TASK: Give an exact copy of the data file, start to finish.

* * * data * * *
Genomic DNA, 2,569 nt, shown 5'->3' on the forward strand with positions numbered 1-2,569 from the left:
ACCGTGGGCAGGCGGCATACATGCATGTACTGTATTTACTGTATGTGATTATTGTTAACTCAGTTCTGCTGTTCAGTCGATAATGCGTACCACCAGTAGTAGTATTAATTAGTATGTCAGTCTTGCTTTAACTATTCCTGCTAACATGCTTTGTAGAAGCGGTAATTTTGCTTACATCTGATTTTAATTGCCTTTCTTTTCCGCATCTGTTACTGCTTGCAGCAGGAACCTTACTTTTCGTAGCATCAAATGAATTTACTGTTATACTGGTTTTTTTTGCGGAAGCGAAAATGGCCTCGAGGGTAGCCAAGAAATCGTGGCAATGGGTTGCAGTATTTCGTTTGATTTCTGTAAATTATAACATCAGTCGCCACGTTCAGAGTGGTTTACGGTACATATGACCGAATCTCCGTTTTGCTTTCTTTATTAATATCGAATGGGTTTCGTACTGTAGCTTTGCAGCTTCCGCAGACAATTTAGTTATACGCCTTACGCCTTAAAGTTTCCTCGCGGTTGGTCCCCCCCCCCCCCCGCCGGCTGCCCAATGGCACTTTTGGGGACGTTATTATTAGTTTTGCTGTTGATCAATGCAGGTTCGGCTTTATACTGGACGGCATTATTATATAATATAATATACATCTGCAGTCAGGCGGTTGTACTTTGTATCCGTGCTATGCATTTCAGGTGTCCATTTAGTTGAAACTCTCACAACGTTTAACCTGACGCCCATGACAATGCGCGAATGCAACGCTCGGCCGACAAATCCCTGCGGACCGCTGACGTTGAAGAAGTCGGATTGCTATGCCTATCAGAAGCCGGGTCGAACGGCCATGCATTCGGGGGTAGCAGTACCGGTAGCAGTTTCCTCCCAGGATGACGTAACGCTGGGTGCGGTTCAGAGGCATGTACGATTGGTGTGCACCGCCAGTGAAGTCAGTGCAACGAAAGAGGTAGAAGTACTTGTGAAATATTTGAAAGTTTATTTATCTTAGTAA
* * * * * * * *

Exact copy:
Genomic DNA, 2,569 nt, shown 5'->3' on the forward strand with positions numbered 1-2,569 from the left:
ACCGTGGGCAGGCGGCATACATGCATGTACTGTATTTACTGTATGTGATTATTGTTAACTCAGTTCTGCTGTTCAGTCGATAATGCGTACCACCAGTAGTAGTATTAATTAGTATGTCAGTCTTGCTTTAACTATTCCTGCTAACATGCTTTGTAGAAGCGGTAATTTTGCTTACATCTGATTTTAATTGCCTTTCTTTTCCGCATCTGTTACTGCTTGCAGCAGGAACCTTACTTTTCGTAGCATCAAATGAATTTACTGTTATACTGGTTTTTTTTGCGGAAGCGAAAATGGCCTCGAGGGTAGCCAAGAAATCGTGGCAATGGGTTGCAGTATTTCGTTTGATTTCTGTAAATTATAACATCAGTCGCCACGTTCAGAGTGGTTTACGGTACATATGACCGAATCTCCGTTTTGCTTTCTTTATTAATATCGAATGGGTTTCGTACTGTAGCTTTGCAGCTTCCGCAGACAATTTAGTTATACGCCTTACGCCTTAAAGTTTCCTCGCGGTTGGTCCCCCCCCCCCCCCGCCGGCTGCCCAATGGCACTTTTGGGGACGTTATTATTAGTTTTGCTGTTGATCAATGCAGGTTCGGCTTTATACTGGACGGCATTATTATATAATATAATATACATCTGCAGTCAGGCGGTTGTACTTTGTATCCGTGCTATGCATTTCAGGTGTCCATTTAGTTGAAACTCTCACAACGTTTAACCTGACGCCCATGACAATGCGCGAATGCAACGCTCGGCCGACAAATCCCTGCGGACCGCTGACGTTGAAGAAGTCGGATTGCTATGCCTATCAGAAGCCGGGTCGAACGGCCATGCATTCGGGGGTAGCAGTACCGGTAGCAGTTTCCTCCCAGGATGACGTAACGCTGGGTGCGGTTCAGAGGCATGTACGATTGGTGTGCACCGCCAGTGAAGTCAGTGCAACGAAAGAGGTAGAAGTACTTGTGAAATATTTGAAAGTTTATTTATCTTAGTAA